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U.S. forces to hand over hard-won Anbar Province

The Americans are set to transfer control of the once-restive Sunni province to Iraq, but many in Anbar question just how much real power the US is willing to relinquish.

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Inside the city, walls that were once awash with praise for the insurgency and Al Qaeda are now freshly painted with colorful scenes and slogans like: "Knowledge is light and ignorance is darkness."

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At the popular Al-Yarmouk music shop the latest CD of Iraqi artist Hussam al-Rassam with a song praising the chivalry of Anbaris is selling fast. This would have been tantamount to heresy when the city was, until recently, in the grips of Al Qaeda militants, says owner Riad Nouri. "We were told to sell only Koran recitals, sermons, and chants," he says.

Hajji Hussein's kabob restaurant, a local landmark, is back in business after having been demolished in 2004. US Marines coolly patrol on foot under the gaze of residents.

Inside, customers speak about the emerging dynamic in Fallujah and what the transfer of control really means.

"I am very content," says Hussam Ibrahim. "The Americans are much better now, in the past if you drove anywhere near them they would riddle you with bullets."

His friend, Faisal Jamal, disagrees. "I just do not understand what they are still doing here. They need to leave," he says.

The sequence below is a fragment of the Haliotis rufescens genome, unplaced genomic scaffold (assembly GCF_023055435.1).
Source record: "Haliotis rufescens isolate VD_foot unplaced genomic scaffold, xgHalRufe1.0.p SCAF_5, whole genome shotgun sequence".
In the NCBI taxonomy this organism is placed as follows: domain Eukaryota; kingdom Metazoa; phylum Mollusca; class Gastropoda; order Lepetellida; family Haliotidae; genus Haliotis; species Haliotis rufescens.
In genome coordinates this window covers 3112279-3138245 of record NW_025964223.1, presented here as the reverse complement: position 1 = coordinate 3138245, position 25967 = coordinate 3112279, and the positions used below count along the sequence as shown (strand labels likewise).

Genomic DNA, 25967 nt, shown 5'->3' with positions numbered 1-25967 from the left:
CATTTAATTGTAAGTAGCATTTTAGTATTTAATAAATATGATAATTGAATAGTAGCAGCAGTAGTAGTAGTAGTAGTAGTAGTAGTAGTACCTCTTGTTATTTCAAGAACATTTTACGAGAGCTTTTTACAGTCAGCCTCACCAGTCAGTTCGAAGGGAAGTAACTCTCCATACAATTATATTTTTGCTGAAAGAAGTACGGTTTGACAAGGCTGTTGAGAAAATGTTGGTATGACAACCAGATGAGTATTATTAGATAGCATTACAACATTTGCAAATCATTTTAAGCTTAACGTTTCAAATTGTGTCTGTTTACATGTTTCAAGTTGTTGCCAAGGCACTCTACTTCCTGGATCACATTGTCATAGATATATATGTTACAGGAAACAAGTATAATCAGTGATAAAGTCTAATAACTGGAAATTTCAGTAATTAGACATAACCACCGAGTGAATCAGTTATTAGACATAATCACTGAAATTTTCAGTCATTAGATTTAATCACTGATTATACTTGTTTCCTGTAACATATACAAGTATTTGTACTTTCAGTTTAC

Everyone becomes visibly angry as another man, who gives his name as Abu Haitham, recounts how he allegedly witnessed a US soldier beat a Fallujah resident at the city entrance on Wednesday. The same incident is later recounted by a local official.

Muhammad Hussein, the owner of Hajji Hussein's, asserts that the US has wasted plenty of money by cooperating with "men of questionable abilities and integrity."

"With all the money they have spent so far, they could have built a second Fallujah with marble roads and skyscrapers like Dubai," he says.

Inside the local government building, US Marines accompanied by interpreters nip casually in and out of the office of Mr. Abdullah, the city council member. As they leave the room, he ticks off a litany of US-funded projects that have been plagued with corruption and duplicity of effort.

He says a recent project in Numaniyah on the edge of Fallujah should have cost $500,000 but the US military awarded it to a contractor for $2.5 million.

Entire streets in Fallujah have been ripped up again after being fixed with US money because they did not know that the council was planning to carry out sewerage works under the same streets with Iraqi government funds.

"There are a lot of contradictions in our work … the Americans are spending money just to please sheikhs and local officials," says Abdullah.

The conversation is interrupted as his cell phone and those of other officials seated in the room begin to ring one after the other with calls bearing the grim news from Garmah.

"Fallujah is not perfect. We are fully aware of that, but the gains and progress are such now that the Iraqis will very soon be able to manage it on their own," says Lt. Col. Chris Hughes, a spokesman for the US Marines, who are responsible for the city. He was unable to immediately comment on some of the issues raised by this article.